Tribunal primarily takes place within (and below, and then nowhere remotely close to) the walls of a city (Mournhold) that’s not even on your world map. The city is gripped by political and religious turmoil, with a host of dark and sinister things being…uh…dark and sinister things, down in the sewers and caverns. There are sidequests aplenty, though; there’s a bar in need of a bouncer, a museum collecting famous artifacts from around the world, and an opportunity to play (horrible, horrible) matchmaker with the locals, to name a few. Tribunal is visually impressive but frequently unphotogenic—lots of big, open spaces that are neat to explore, but difficult to capture—so the fact that most of the images in this review are from Morrowind or Bloodmoon is only slightly playing favorites.
A screenshot of Tribunal.
Bloodmoon invites you to a large, snowy island (Solstheim) that’s rife with werewolves, tree spirits, and tusky little sea mammals called horkers. There you’ll search for a crashed airship, break into an imposing ice fortress, and help build (or sabotage, you jerk) a mining colony. Of course, there’s another prophecy you’re bound to get mixed up in somehow, too, but it’s mostly an excuse to kill stuff dead.
WHY DID I USE THE SCARY SCREENSHOT. STAY BACK, CREEPY TREE LADIES.
::ahem:: A screenshot of Bloodmoon.
The two expansion packs really are expansions of the original game, providing new and different quests, characters, enemies, items, etc. in locations that are self-contained, but still accessible from Morrowind. The content may be different for each game, but the overall feel is fairly consistent; it’s the approach to the storytelling that fundamentally differentiates each game. Whereas Tribunal seems to have built the city around the story, Bloodmoon gives the impression that the story was built around the island—instead of having a quest-giver send you on a dungeon crawl, here you embark on a dungeon crawl in search of a quest-giver. (In Soviet Solstheim, quest gives you!) Somewhere between these two styles lies Morrowind, so there’s something for everyone.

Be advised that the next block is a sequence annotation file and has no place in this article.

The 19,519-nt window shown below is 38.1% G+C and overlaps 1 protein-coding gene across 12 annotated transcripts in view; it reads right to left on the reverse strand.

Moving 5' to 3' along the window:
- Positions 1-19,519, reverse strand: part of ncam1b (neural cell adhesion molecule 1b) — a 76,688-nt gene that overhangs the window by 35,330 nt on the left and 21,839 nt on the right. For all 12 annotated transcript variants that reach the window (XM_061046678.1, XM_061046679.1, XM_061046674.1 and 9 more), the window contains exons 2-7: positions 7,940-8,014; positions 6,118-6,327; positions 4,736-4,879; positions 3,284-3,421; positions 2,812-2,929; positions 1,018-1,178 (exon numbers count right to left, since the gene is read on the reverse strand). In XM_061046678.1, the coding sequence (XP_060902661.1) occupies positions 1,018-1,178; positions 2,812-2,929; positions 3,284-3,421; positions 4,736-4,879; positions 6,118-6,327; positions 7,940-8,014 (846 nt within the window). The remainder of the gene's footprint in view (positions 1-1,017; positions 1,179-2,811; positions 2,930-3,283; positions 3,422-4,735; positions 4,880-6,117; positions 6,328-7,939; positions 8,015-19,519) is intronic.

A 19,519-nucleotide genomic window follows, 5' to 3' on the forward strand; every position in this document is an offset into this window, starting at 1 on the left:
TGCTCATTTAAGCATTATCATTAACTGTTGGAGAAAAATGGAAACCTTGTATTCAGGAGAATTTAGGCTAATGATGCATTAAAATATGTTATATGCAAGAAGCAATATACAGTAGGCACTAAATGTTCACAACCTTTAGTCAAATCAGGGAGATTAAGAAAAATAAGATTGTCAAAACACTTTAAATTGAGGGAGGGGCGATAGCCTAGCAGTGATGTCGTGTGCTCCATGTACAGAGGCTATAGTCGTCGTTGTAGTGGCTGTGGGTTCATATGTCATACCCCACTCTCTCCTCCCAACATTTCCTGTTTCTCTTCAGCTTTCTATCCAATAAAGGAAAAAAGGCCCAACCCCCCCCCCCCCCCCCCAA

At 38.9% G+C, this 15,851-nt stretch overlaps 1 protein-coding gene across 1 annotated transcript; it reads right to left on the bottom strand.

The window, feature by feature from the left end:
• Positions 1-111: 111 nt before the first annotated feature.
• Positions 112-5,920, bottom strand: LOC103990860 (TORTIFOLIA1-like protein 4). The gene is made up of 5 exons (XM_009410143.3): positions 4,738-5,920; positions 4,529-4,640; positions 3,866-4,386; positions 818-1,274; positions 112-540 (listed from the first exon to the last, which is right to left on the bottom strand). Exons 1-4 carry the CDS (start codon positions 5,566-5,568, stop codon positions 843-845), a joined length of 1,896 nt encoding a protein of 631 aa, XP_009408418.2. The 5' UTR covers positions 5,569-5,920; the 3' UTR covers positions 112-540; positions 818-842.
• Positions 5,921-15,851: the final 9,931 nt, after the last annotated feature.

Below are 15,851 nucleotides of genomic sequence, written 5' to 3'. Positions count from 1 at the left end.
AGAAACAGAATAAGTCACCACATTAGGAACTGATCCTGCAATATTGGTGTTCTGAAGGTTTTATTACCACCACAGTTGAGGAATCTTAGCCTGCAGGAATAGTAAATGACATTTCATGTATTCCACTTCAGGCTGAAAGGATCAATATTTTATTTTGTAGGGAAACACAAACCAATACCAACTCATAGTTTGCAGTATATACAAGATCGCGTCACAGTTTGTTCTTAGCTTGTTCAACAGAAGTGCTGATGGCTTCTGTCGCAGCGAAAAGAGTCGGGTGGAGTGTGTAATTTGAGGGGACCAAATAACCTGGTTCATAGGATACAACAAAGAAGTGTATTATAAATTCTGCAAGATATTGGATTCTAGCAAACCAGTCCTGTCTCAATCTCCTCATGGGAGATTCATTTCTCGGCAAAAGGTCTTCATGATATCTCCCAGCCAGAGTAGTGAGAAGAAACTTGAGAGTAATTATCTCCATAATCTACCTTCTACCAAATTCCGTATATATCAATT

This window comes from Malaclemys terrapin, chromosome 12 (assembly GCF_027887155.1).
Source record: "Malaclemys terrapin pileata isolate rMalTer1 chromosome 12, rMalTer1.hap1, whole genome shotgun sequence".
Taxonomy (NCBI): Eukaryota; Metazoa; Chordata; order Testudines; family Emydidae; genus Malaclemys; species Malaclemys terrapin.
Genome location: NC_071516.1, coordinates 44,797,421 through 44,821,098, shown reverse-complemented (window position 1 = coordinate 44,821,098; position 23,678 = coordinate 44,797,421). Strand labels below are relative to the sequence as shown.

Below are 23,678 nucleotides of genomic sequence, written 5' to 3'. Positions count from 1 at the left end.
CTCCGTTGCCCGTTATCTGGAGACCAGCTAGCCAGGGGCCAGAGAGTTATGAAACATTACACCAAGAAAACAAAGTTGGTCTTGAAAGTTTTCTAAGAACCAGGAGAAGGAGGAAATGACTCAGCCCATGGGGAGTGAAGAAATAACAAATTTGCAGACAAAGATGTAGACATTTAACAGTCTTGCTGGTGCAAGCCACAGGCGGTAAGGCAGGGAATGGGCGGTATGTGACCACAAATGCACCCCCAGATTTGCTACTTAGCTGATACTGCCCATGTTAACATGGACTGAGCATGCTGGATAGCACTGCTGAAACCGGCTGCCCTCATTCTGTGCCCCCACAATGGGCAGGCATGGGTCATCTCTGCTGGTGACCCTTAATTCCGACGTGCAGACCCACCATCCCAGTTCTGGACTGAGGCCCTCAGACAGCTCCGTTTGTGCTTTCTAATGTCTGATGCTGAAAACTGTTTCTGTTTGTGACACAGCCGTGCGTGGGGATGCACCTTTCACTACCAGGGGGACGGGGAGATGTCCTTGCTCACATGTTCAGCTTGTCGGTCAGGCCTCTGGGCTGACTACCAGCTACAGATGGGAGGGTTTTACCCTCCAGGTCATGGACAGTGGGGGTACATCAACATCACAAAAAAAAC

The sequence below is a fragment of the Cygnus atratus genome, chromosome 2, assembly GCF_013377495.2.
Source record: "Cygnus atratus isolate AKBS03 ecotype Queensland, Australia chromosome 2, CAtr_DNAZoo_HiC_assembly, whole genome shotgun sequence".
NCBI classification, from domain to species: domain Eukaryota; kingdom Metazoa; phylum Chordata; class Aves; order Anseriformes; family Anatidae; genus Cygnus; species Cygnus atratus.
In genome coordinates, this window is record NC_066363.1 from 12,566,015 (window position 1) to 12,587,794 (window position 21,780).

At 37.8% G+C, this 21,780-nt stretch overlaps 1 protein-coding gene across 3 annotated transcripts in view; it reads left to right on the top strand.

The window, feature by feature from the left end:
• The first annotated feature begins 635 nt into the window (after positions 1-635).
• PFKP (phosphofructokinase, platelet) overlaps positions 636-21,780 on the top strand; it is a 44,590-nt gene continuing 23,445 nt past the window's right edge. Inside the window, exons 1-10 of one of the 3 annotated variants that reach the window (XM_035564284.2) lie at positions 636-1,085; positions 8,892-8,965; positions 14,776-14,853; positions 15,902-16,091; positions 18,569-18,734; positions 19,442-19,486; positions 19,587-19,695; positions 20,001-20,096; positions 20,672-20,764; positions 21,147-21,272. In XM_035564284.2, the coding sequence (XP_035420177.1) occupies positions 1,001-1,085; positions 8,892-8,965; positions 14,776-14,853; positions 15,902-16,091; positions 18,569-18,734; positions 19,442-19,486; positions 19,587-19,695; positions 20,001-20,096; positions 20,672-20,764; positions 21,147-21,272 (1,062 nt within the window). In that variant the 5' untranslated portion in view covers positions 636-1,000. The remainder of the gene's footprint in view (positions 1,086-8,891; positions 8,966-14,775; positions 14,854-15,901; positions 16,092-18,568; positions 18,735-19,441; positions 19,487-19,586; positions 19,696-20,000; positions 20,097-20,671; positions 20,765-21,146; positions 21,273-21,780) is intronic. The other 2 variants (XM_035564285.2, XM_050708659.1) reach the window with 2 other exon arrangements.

There’s also a handful of official plug-ins released by Bethesda that expand the game a little further (which come recommended), and no shortage of player-created mods—The Elder Scrolls III has enjoyed incredible longevity thanks to a very active fan community dedicated to fixing bugs, expanding the world even further, and making all the character models anatomically correct. As if that weren’t enough, the game comes with a map editor that—as far as I can tell from staring at the interface for 15 seconds—has too many buttons. Needless to say, it’s robust. If “robust” is a synonym for “has too many buttons.”